A widely hailed initiative that combines franchising business models and telemedicine to deliver better quality health care in rural India has failed to improve care for childhood diarrhea and pneumonia, according to a large-scale study by researchers at Duke, Stanford and University College London.
“One of the biggest challenges in our fieldwork experience has also been one of the most rewarding elements—balancing leading and following,” the members of one 2016 student research team reflected after the community health fair they’d helped organize in Naama, Uganda, had been deemed a success by all.
Last week, the Duke Global Health Institute (DGHI) convened 25 of its international collaborators for a partnership conference held in conjunction with our 10th anniversary symposium.
It’s gratifying when global health research affects policy. This was the case when Peru’s federal government declared a state of emergency after the publication of a report by DGHI researchers showing the distressing impact of gold mining on the health of people living downriver from mines in the Peruvian Amazon.
Twenty-one DGHI-affiliated authors—including faculty, staff, students and alumni—recently shared new discoveries on a variety of global health topics in peer-reviewed publications.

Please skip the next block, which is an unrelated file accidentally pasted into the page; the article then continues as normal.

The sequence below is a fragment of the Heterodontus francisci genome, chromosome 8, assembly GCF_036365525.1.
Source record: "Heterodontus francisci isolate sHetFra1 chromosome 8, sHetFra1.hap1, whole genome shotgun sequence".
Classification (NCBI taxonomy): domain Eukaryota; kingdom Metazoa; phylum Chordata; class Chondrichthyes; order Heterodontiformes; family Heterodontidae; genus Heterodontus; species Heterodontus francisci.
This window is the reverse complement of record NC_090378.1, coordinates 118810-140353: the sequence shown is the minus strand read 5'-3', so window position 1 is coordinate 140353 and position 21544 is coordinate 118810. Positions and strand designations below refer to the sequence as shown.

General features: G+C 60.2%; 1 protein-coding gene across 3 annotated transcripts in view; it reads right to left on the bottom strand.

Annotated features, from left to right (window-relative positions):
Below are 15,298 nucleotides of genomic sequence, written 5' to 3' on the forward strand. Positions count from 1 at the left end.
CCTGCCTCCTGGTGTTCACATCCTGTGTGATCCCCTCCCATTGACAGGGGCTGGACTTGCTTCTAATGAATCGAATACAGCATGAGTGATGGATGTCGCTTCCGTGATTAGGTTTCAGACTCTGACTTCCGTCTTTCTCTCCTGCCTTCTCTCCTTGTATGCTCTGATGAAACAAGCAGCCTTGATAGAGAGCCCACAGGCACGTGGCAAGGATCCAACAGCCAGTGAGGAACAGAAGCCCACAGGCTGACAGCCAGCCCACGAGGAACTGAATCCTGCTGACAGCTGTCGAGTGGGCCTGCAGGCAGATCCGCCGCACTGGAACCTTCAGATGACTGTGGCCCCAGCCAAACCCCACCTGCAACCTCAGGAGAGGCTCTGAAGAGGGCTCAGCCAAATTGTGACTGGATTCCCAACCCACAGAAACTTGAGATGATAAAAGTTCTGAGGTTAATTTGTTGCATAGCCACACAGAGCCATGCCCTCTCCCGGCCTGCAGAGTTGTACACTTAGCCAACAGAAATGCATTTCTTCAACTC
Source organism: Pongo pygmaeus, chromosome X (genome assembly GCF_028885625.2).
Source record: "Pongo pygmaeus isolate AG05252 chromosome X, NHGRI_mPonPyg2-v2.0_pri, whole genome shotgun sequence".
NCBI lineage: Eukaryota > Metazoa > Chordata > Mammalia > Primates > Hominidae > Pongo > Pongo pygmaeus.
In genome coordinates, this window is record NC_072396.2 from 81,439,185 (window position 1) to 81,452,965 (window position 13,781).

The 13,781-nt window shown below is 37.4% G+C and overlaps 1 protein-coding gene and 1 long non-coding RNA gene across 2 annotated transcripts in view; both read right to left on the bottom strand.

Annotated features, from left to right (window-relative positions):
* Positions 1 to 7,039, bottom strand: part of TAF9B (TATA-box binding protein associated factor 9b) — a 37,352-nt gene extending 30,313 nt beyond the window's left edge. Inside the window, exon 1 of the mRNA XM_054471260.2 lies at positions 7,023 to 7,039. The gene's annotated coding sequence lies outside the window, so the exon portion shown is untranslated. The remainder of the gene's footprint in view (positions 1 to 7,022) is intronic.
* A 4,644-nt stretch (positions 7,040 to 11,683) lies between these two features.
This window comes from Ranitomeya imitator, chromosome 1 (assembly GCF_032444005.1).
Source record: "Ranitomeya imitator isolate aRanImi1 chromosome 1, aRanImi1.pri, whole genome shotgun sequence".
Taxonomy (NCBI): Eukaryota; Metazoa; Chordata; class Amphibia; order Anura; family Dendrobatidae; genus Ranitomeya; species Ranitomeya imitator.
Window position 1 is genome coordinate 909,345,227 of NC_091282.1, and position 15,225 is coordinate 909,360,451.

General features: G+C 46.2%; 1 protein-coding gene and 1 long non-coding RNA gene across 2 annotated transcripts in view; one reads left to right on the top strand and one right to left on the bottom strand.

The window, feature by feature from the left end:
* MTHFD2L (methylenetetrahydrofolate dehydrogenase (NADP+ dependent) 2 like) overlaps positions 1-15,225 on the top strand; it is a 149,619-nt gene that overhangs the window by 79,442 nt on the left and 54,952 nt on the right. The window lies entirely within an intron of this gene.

In 2014, the Duke Global Health Institute (DGHI) launched a global cancer research program in partnership with the Duke Cancer Institute and the National Cancer Institute. And this fall, the arrival of two new global cancer faculty members—Megan Huchko and Gita Suneja—is helping to expand this program.
DGHI faculty members Steve Taylor and Wendy Prudhomme-O’Meara have been awarded a $2.9 million grant from the National Institutes of Health's National Heart, Lung and Blood Institute to investigate malaria prevention strategies for children with sickle cell anemia (SCA).
The Duke Global Health Institute (DGHI) recently released two requests for proposals for pilot projects in global cancer and global environmental health, two of our seven research priority areas.
On Wednesday, October 5, the Duke Global Health Institute (DGHI) will celebrate its tenth anniversary with a day-long symposium that will give current, emerging and future perspectives on the field of global health. Richard Horton, editor-in-chief of The Lancet, will give the closing keynote address, “Making the Case for Planetary Health.”
Medicine and global health professor Shenglan Tang recently received a grant of $900K from the Bill & Melinda Gates Foundation to develop evidence-based policy options to support achieving the health sustainable development goals (SDG) established by the United Nations (UN) and the “Healthy China 2030” plan for 2016-2030 developed by the Chinese Government.